constant h(Ei-Ef) = hv¬¬. assumed that m/M→0. The assumption of only circular orbits

and it cannot explain the origin of the fine structure of spectral lines or make any

calculation about the transmittions of the selection rules which apply to them.

List the assumptions made in deriving the Rutherford scattering formula. Which of these

are a result of neglecting small quantities Which of these violate basic principles of

quantum physics.

(1) The alpha particles and the nucleus are point charge (2) The scattering is due to the

electrostatic repulsion between the alpha particle and the positive change Ze of the

nucleus (3) The alpha particles do not penetrate the nuclear region and strong

interaction of nuclear forces is not considered. The calculation was concerned only with

scattering at angles greater than several degrees. Hence scattering due to atomic

electron can be ignored. The scattering is then due to the repulsive Coulomb force

acting between the positively charged alpha particle the calculation considered only the

scattering from heavy atom to permit the assumption that the mass of the nucleus is so

large compared to that of the alpha particle that the nucleus does not recoil appreciably

(remains fixed in space) during of alpha particles form the lighter nuclei, we need to

correct for the finite nuclear mass we also ignored the relativistic approach in this case.

For the alpha particle v/c = 1/20 then the classical equations used in calculation should

be handed with relativistic machines the result also fact to explain scattering from the

lighter nuclei. In the calculation we need the angular momentum conservation for which

we had to know the linear momentum at some position but this violates the uncertainty

principle in quantum machines, which tell that we cannot know precisely the momentum

and position simultaneously

In both Rutherford theory and the Bohr theory, we used the classical expression for

kinetic energy. Estimate the velocity of an electron in the Bohr atom and of an alpha

particle in a typical scattering experiment and decide weather the use of the classical

formula is justified.

The velocity of the alpha particle in Rutherford scattering experiment is v=

√(q1q2/(2πE_0 mb))(for alpha) b is the impact parameter - Rutherford's use of

classical formula to study the scattering of an alpha particle by the nucleon of an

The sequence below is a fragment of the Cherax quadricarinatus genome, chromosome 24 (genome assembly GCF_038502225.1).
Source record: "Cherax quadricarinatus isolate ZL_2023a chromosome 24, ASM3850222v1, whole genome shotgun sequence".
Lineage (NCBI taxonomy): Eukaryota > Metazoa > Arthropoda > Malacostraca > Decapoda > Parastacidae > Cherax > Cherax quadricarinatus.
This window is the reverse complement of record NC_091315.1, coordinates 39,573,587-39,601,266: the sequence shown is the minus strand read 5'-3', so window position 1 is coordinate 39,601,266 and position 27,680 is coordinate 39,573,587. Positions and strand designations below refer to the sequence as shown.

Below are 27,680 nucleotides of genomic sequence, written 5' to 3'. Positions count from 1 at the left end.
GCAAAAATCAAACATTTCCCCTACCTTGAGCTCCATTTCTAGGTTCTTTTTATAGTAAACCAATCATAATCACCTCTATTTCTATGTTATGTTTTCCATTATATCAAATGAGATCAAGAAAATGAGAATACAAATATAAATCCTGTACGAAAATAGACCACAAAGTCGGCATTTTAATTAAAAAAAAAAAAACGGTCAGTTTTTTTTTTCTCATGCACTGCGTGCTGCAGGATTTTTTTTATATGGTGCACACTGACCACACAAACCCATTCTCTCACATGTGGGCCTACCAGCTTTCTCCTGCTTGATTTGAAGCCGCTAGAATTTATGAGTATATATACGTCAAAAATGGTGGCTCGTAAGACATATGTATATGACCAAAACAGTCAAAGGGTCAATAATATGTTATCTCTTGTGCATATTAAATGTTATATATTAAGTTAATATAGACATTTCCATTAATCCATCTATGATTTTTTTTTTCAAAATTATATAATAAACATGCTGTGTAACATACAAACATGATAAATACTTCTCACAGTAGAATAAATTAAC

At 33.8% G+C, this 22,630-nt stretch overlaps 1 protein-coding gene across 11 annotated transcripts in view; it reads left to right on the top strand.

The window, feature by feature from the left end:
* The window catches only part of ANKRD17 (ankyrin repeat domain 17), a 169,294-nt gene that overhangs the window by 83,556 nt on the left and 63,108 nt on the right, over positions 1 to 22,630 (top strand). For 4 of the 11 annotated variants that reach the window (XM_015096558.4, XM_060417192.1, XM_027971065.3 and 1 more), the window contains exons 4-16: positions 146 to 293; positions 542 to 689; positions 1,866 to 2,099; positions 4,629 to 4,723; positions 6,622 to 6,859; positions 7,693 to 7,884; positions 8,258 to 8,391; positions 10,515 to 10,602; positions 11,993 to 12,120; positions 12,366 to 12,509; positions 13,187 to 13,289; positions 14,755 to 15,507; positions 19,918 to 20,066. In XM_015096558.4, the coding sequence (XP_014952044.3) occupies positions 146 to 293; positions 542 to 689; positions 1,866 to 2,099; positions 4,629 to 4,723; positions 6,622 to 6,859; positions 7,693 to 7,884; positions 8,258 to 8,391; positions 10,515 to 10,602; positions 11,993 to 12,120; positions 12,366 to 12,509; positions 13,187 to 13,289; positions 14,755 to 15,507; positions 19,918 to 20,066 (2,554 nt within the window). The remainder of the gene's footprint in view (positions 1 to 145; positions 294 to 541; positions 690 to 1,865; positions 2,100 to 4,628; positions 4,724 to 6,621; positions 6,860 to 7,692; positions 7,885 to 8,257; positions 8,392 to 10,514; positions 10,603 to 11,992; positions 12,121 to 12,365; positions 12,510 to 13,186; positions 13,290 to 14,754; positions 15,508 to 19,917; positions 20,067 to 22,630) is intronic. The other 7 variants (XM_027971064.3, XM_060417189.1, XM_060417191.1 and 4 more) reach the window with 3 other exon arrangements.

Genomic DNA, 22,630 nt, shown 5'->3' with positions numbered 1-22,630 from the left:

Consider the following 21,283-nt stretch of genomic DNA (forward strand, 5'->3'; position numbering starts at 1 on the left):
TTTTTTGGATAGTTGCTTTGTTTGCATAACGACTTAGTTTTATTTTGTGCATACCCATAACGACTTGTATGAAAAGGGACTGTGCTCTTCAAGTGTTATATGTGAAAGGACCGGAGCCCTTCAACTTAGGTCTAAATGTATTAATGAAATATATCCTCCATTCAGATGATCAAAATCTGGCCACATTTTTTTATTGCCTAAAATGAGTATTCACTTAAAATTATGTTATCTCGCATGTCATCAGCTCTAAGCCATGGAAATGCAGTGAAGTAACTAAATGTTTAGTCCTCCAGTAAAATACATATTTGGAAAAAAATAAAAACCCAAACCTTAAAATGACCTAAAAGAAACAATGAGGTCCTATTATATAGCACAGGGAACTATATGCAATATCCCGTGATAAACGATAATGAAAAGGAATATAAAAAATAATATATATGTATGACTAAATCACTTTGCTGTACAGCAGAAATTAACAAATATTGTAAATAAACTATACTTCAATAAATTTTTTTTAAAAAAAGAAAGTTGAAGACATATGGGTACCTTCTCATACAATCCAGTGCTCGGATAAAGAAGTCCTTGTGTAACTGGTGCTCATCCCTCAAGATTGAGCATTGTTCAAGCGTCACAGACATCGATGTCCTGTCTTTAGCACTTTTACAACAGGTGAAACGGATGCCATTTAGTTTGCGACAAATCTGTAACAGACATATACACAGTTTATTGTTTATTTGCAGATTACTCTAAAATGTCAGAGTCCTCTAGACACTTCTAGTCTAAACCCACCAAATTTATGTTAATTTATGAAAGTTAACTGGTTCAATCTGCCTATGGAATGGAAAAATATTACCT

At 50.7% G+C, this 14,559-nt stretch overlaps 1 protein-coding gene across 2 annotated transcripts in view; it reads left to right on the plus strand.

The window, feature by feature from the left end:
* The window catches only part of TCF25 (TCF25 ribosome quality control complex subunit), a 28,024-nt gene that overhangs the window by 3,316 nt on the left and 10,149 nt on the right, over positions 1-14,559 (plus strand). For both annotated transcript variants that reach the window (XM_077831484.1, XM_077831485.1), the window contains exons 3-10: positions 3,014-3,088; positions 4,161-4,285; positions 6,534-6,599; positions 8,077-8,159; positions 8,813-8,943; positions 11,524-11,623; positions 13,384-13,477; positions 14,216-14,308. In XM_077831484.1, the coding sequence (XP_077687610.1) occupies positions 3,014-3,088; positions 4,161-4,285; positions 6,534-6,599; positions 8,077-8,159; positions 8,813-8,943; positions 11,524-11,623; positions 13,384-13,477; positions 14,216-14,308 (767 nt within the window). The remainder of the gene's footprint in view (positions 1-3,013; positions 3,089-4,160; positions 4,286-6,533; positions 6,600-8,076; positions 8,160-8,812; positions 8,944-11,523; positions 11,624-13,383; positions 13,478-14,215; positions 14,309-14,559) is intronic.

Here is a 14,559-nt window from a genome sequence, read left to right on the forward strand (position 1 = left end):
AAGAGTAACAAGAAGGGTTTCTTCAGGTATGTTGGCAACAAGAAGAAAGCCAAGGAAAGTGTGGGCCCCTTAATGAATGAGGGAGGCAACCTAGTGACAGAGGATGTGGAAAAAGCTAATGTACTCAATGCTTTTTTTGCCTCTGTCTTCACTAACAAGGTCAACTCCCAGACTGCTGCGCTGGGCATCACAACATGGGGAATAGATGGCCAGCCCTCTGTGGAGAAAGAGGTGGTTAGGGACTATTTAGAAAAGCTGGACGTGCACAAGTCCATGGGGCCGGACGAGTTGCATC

atom was justified since the collision is similar in many ways to a simplified atom-

atom collision where is it known that classical and semi-classical approximation

works well. V=(nh)/mr (r = radius) Bohr assumed that the orbits are quantized while

jumping from one orbital to another and emit the radiation. It is a semi-classical

approximation of the Schrodinger equation.

In both the Rutherford theory and the Bohr theory, we neglected any wave

properties of the particles. Estimate the de Broglie wavelength of an electron in a

Bohr atom and compare it with the size of the atom. Estimate the de Broglie

wavelength of an alpha particle and compare it with the size of the nucleus. Is the

wave behavior expected to be important in either case?

In both Rutherford theory and the Bohr theory, we used the classical expression for kinetic

energy. Estimate the velocity of an electron in the Bohr atom and of an alpha particle in a

typical scattering experiment and decide weather the use of the classical formula is justified.

The velocity of the alpha particle in Rutherford scattering experiment is v= √(q1q2/(2πE_0

mb))(for alpha) b is the impact parameter - Rutherford's use of classical formula to study the

scattering of an alpha particle by the nucleon of an atom was justified since the collision is

similar in many ways to a simplified atom-atom collision where is it known that classical and

semi-classical approximation works well. V=(nh)/mr (r = radius) Bohr assumed that the orbits

are quantized while jumping from one orbital to another and emit the radiation. It is a semi-

classical approximation of the Schrodinger equation.

In both the Rutherford theory and the Bohr theory, we neglected any wave properties of the

particles. Estimate the de Broglie wavelength of an electron in a Bohr atom and compare it with

the size of the atom. Estimate the de Broglie wavelength of an alpha particle and compare it

with the size of the nucleus. Is the wave behavior expected to be important in either case?

λ=h/p, K=p^2/2m=(p^2 c^2)/〖2mc〗^2 , solve for pc →which is ≈ 6.4 fm compared to nuclear

dimension ≈1fm Thus, once again, we should think in terms of waves because the wave

behavior is important in both cases.

What is the distinction between binding energy and ionization energy? Between

binding energy and excitation energy? If you were given the value of the binding

energy of a level in hydrogen, could you find its excitation energy without knowing

which level it is?

Binding energy is the enrgy gained from the chemical binding. It is the energy